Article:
Home Insurance Frame Vs. Brick Cost

What your house is made of is an important factor in the cost of your homeowner's insurance.

What your house is made of is an important factor in the cost of your homeowner's insurance.

When an insurance company calculates the premium for your homeowner’s insurance policy, everything boils down to risk -- the likelihood that the insurer will have to pay out on your policy at some point. Higher risks typically result in higher premiums, and there are a number of factors an insurance company will consider. The age and location of your house, for example, can influence what you'll end up paying in premiums. Another major factor is the materials a house is made of.

When Life Huffs and Puffs

The three little pigs learned the hard way that straw and stick houses aren't as durable as those made of brick or stone. Although the home you buy isn't likely to be threatened by an evil lupine windbag, there are plenty of other hazards to be concerned about. Fire and high winds -- and the debris they can propel -- are less of a threat with brick houses than they are with wood houses. Wood frame construction doesn't do as well against these sorts of hazards, and it is especially susceptible to fire and damage from pests like termites. Because of these factors, houses with brick or masonry construction are often less expensive to insure than wood-framed houses.

There's an Exception to Every Rule

While it’s true that -- all else being equal -- brick-built homes are often cheaper to insure, there are a few situations in which their advantages can become liabilities. In areas where earthquakes pose a threat, for example, the rigidity of brick construction can make it more susceptible to damage than a wood frame house. Because of this, if you’re considering buying a brick-built house near a fault line, expect to see that increased risk reflected in your premiums.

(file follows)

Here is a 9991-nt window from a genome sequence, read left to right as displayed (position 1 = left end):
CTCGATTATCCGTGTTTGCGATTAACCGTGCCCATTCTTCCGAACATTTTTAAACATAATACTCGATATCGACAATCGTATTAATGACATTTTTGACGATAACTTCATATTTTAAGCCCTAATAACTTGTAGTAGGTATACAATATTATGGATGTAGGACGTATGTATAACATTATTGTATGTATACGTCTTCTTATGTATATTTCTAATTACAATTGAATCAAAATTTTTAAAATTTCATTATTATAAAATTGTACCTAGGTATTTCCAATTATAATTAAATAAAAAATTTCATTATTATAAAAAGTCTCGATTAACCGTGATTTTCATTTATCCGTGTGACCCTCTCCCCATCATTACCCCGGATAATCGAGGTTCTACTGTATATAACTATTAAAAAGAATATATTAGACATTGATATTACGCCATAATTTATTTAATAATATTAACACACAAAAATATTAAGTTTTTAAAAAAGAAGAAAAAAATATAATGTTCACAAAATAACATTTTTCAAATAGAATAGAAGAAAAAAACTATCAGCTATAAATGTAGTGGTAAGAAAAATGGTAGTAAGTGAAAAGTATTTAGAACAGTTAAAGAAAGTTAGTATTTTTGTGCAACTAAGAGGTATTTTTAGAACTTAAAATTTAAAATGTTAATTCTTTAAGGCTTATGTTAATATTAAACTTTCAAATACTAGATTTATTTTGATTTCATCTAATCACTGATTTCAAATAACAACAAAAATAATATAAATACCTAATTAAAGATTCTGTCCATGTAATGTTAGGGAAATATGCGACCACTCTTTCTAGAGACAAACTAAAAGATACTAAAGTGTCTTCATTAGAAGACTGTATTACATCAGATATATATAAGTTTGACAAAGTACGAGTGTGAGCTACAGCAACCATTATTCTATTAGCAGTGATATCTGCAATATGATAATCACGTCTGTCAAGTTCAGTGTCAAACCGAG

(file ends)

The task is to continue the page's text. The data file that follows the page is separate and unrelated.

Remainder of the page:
The Bigger Picture

While construction materials can influence insurance costs, they are only one of several factors that insurance companies have to consider. Some of these other factors -- including a house’s age and location, local crime rates and the home's proximity to a fire department -- can also impact insurance rates and potentially trump any benefits from a particular construction material. If a house is in a coastal region where hurricanes or landslides are common, for example, its location may outweigh any savings from construction materials.

If These Walls Could Talk

One factor your insurance company will consider that might not be readily apparent to you is the house's claim history. If there has been a history of payouts on the house, you can expect a higher premium. If you're seriously considering a particular house, it's a good idea to commission a professional inspection. The inspector can identify risks that are likely to raise a red flag with your insurance company before you inherit them.


About the Author

Christopher Williams has owned and operated his own small business since 2002, and has a wide range of professional experience in retail, sales and insurance industries. He's been writing professionally since 2004.

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